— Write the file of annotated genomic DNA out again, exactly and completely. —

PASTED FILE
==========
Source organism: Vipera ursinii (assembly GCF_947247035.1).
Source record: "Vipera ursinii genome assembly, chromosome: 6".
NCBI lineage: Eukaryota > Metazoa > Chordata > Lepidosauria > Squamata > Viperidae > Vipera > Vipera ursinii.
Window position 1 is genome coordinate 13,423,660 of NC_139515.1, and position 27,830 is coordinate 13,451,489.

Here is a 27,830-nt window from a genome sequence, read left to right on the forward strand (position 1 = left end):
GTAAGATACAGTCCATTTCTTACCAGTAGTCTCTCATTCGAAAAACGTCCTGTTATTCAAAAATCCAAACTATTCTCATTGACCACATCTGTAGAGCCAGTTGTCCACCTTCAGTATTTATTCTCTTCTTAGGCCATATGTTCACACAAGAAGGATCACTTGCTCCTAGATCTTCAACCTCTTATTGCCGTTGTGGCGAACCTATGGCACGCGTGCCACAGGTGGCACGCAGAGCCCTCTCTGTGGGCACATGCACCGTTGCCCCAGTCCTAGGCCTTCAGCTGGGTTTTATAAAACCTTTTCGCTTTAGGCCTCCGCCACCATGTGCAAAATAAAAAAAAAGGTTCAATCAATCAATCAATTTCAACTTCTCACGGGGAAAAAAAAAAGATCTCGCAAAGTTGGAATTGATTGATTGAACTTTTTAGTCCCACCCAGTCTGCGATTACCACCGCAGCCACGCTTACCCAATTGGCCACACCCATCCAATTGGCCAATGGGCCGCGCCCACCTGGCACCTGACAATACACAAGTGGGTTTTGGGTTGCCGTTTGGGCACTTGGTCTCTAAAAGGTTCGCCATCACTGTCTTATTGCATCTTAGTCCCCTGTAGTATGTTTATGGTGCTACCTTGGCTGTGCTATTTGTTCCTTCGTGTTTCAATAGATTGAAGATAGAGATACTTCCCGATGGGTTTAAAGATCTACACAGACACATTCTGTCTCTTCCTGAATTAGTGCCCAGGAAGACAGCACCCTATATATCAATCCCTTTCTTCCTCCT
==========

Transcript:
Source organism: Vipera ursinii (assembly GCF_947247035.1).
Source record: "Vipera ursinii genome assembly, chromosome: 6".
NCBI lineage: Eukaryota > Metazoa > Chordata > Lepidosauria > Squamata > Viperidae > Vipera > Vipera ursinii.
Window position 1 is genome coordinate 13,423,660 of NC_139515.1, and position 27,830 is coordinate 13,451,489.

Here is a 27,830-nt window from a genome sequence, read left to right on the forward strand (position 1 = left end):
GTAAGATACAGTCCATTTCTTACCAGTAGTCTCTCATTCGAAAAACGTCCTGTTATTCAAAAATCCAAACTATTCTCATTGACCACATCTGTAGAGCCAGTTGTCCACCTTCAGTATTTATTCTCTTCTTAGGCCATATGTTCACACAAGAAGGATCACTTGCTCCTAGATCTTCAACCTCTTATTGCCGTTGTGGCGAACCTATGGCACGCGTGCCACAGGTGGCACGCAGAGCCCTCTCTGTGGGCACATGCACCGTTGCCCCAGTCCTAGGCCTTCAGCTGGGTTTTATAAAACCTTTTCGCTTTAGGCCTCCGCCACCATGTGCAAAATAAAAAAAAAGGTTCAATCAATCAATCAATTTCAACTTCTCACGGGGAAAAAAAAAAGATCTCGCAAAGTTGGAATTGATTGATTGAACTTTTTAGTCCCACCCAGTCTGCGATTACCACCGCAGCCACGCTTACCCAATTGGCCACACCCATCCAATTGGCCAATGGGCCGCGCCCACCTGGCACCTGACAATACACAAGTGGGTTTTGGGTTGCCGTTTGGGCACTTGGTCTCTAAAAGGTTCGCCATCACTGTCTTATTGCATCTTAGTCCCCTGTAGTATGTTTATGGTGCTACCTTGGCTGTGCTATTTGTTCCTTCGTGTTTCAATAGATTGAAGATAGAGATACTTCCCGATGGGTTTAAAGATCTACACAGACACATTCTGTCTCTTCCTGAATTAGTGCCCAGGAAGACAGCACCCTATATATCAATCCCTTTCTTCCTCCT